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F.1 Nice to Meet You
F.2 Who's that?
F.3 How do I get there?
F.4 Who's this?
F.5 You're late!
F.6 Do you like this blouse?
F.7 Welcome to my new apartment
F.8 What do you do in the morning
F.9 Making a weekend plan
F.10 Tonight I'm cooking
F.11 How was yout trip?
F.12 She has a fever
F.13 Do me a favor?
F.14 I'd like to get married

Top Notch TV 1
1.1 Giorgio Moretti
1.2 Interviewing Giorgio
1.3 Making a weekend plan
1.4 Paul gives directions
1.5 Cheryl's family
1.6 Bob's memory trick
1.7 What's in the salad
1.8 Eating healthy
1.9 Where are the tickets?
1.10 Paul and Machines
1.11 Bob's Exercise
1.12 Bob's Eexercise advice
1.13 Mr. Rashid's vacation
1.14 What a vacation!
1.15 Which do you prefer?
1.16 Fashion for Bob
1.17 A trip to South Africa
1.18 Paul's African Adventure
1.19 Bargaining
1.20 I'll leave the tip

Top Notch TV 2
2.1 Have we met before?
2.2 The Museum of Cheese
2.3 Choosing a movie
2.4 The movie star
2.5 Can I take a message
2.6 Hotel complaints
2.7 Paul's accident
2.8 A luxury van
2.9 How about a manicure?
2.10 Bob's haircut
2.11 A sit-down meal
2.12 What's for dessert?
2.13 What is that color?
2.14 Feeling blue?
2.15 Art for the office
2.16 Paul the artist
2.17 The computer expert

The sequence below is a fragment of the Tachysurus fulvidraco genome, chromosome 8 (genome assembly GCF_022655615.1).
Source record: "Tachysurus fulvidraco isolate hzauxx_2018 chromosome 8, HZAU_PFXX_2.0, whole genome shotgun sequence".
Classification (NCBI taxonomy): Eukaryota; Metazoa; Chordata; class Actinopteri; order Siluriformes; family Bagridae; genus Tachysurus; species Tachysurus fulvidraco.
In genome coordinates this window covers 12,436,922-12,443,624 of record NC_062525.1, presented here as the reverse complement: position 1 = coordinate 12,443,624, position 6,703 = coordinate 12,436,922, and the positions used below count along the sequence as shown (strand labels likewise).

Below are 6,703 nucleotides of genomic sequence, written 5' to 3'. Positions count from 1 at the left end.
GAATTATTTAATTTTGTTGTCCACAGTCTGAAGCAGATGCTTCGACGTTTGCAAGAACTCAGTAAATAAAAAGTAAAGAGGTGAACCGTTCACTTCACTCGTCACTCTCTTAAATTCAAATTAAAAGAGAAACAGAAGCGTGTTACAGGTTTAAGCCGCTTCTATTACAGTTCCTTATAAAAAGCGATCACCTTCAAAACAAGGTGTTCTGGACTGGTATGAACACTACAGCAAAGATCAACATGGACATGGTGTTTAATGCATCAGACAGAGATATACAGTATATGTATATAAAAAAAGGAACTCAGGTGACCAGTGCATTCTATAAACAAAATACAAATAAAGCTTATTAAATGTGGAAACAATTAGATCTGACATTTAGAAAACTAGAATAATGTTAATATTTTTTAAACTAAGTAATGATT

2.18 New office tech
2.19 Marie flirting
2.20 Bob the romantic

Top Notch TV 3
3.01 A little early
3.02 Etiquette in India
3.03 Are you ok?
3.04 Too much medicine
3.05 Rush job
3.06 Planning the party
3.07 Bob the dancer
3.08 The etiquette teacher
3.09 Planning the wedding
3.10 A new holiday
3.11 Somewhere safe
3.12 An epidemic in Finland
3.13 Bob's history book
3.14 Newspapers
3.15 New technology
3.16 Paul's phone buzzer
3.17 Discussing politics
3.18 I'm not a radical
3.19 Planning a honeymoon
3.20 A trip to Tahiti









isten in English

Democracy

icon
Published: 3.23.2018
Level 4   |   Time: 4:56
Accent: American
New York Times (1.24.2018)

For years, the number of democracies in the world had been on the rise, but recently the trend has stalled. Max Fisher and Amanda Taub, journalists for the New York Times, explore why some democratic countries have backslid, while others never made it.


    

triangle Directions